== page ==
Obama Dumps 'Gag Law'; Reverses Ban on Funds for International Groups that Counsel or Facilitate Abortion Outside U.S.
January 27, 2009
Soon after President Barack Obama took office, the massive crowds that had thronged Washington's National Mall for his inauguration were replaced by Thursday's annual March for Life, an anti-abortion rally of tens of thousands, all eager to deliver their message to the new leader.
"We may have lost an election, but we have not lost the war," Republican Senator Sam Brownback told the crowd. "We will continue to fight for life, no matter how long it takes, no matter how many marches it takes."
Obama's response was prompt, and not reassuring for the marchers. It left both friends and foes wondering if his call for change might include a makeover of the conservative culture that has flourished in the United States during the years of Republican rule.
Yesterday, he signed an executive order reversing a ban on U.S. federal funding for international organizations that facilitate or counsel on abortion in other countries.
The order will cancel George W. Bush's policy of refusing aid to such groups. The policy is known as the "gag law" because groups that even mentioned abortion to their clients were denied funds.
The gag law goes back to a 1984 order by president Ronald Reagan that was reversed in Bill Clinton's Democratic administration before being reinstated by Bush.
On Thursday - the 36th anniversary of the Supreme Court's contentious Roe v. Wade ruling that struck down most abortion laws in the United States - Obama reaffirmed his commitment to abortion rights, stating that the case "not only protects women's health and reproductive freedom, but stands for a broader principle that government should not intrude on our most private family matters."
Reproductive rights advocates welcomed the moves as a sign that the shelf life of Bush's restrictive policies had expired.
"With the stroke of a pen, President Obama has lifted the stranglehold on women's health across the globe," said Cecile Richards, president of Planned Parenthood Federation of America. "It truly is a new day for women's health."
Added Bill Ryerson, president of the Washington-based Population Institute "There were so many areas in which the U.S. slid back during the Bush administration,"
"The gag rule alone led to closure of one-third of the family planning clinics of Kenya. As a result, the birth rate went back up, which has badly affected women's lives."
Abortion is a key issue for the religious right, which gained in power during Bush's tenure. One of his first acts as president was to establish a White House office of "faith-based and community initiatives."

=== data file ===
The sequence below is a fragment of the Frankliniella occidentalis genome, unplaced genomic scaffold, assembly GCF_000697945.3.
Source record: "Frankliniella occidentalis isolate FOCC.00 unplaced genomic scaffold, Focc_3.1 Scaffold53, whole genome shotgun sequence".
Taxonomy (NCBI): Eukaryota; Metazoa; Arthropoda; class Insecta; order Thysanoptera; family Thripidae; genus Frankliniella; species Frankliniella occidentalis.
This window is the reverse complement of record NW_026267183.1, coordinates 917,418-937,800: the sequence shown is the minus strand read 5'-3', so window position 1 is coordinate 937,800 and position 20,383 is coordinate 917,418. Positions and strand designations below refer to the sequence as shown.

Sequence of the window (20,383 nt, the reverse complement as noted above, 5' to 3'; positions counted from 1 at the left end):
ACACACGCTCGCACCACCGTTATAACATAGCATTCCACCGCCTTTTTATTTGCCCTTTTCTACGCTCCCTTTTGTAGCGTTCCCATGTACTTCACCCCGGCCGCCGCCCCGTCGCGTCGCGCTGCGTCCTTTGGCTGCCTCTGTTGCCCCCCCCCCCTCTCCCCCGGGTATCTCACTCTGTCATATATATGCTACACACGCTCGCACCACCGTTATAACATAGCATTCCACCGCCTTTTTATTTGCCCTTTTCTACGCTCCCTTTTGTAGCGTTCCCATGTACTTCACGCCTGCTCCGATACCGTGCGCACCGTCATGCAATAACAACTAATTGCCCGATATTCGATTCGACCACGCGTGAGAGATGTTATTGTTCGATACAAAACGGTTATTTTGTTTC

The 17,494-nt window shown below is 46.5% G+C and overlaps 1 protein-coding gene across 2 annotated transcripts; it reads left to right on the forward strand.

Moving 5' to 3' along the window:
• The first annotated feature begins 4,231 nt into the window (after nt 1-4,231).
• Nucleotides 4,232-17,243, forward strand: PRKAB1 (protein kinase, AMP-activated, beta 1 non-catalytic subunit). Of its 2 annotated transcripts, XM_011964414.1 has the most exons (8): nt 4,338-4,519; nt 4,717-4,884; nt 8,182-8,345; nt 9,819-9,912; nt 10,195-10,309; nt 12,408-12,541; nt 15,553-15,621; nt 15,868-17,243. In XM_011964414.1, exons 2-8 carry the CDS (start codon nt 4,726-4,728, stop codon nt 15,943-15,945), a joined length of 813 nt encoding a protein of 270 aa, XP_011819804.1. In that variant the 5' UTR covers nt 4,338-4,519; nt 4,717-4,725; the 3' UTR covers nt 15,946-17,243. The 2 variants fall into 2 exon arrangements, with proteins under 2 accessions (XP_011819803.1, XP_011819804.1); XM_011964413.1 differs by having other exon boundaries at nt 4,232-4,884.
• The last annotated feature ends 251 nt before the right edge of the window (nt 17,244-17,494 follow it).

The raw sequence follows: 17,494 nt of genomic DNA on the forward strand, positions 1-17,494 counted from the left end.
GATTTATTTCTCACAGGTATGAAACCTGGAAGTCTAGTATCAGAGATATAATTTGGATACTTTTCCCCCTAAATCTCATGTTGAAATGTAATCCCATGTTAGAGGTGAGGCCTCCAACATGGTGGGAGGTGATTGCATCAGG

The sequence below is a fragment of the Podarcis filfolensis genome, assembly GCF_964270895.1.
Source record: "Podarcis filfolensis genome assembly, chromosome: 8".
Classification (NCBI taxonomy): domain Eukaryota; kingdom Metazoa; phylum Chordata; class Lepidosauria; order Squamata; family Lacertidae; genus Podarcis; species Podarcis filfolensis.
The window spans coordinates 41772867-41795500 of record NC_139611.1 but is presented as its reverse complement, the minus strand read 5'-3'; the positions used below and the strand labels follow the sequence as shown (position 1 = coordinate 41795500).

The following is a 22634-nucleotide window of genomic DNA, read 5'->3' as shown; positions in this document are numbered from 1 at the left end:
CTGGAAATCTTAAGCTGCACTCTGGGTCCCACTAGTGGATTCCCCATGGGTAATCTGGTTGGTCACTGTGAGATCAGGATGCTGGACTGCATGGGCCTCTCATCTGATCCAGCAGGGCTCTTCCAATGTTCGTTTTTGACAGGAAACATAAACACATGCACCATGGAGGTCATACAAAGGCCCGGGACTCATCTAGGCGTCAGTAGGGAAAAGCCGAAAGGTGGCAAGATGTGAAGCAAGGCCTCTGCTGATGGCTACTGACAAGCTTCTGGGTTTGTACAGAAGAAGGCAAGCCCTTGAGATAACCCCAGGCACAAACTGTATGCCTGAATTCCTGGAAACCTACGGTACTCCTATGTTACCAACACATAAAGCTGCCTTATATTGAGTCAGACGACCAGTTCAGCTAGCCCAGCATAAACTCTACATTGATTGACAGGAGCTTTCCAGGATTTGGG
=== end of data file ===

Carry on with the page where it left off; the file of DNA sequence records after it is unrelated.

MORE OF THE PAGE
Bush's parting present to anti-abortion supporters was a new regulation that would allow health-care workers to refuse participation in a broad range of services, including abortion referrals and provision of emergency contraception, if they had personal objections.
Obama is well aware that the explosive emotions engendered by abortion have not cooled. He tempered his abortion statement by acknowledging the divisiveness of the issue, saying that "no matter what our views, we are united in our determination to prevent unintended pregnancies."
But does his willingness to press such a hot-button issue so early in his term signal an effort to change American hearts as well as minds?
Although liberals welcome the message of hope, some aren't sure it will lead to radical change.
"We hope (Obama) will do great things for women's rights after so much damage has been done by Bush," says Taina Bien-Aime, executive director of the international women's advocacy group Equality Now.
"As a politician he understands that women are a large percentage of his constituents. But I think he is a very cautious president. He has an aura of liberalism, but he wants to be a president for all."
Obama's message of hope must go deeper than rhetoric if it is to produce a more inclusive, just and democratic society, warns American-born Henry Giroux of McMaster University, named one of the leading educators of the past century.
"The concept of hope isn't audacious enough, unless there is a transformation of the culture to go with it," he says.
"That means putting money into education that will accomplish that goal. We need a shift in the language of government responsibility, and a resurrection of the language of social contract and democracy which has been silent for eight years."
With the economy in its worst crisis in decades, however, there are fears that cultural and ideological issues may fall through the cracks of Obama's overwhelming agenda. And that the atmosphere of a country in economic trauma may be less, not more, conducive to progressive change.
"Obama is an extremely sane leader with the kind of moral core that Bush never had," says Chris Hedges, author of American Fascists The Christian Right and the War on America. "But his attempts to build bridges may be doomed to failure."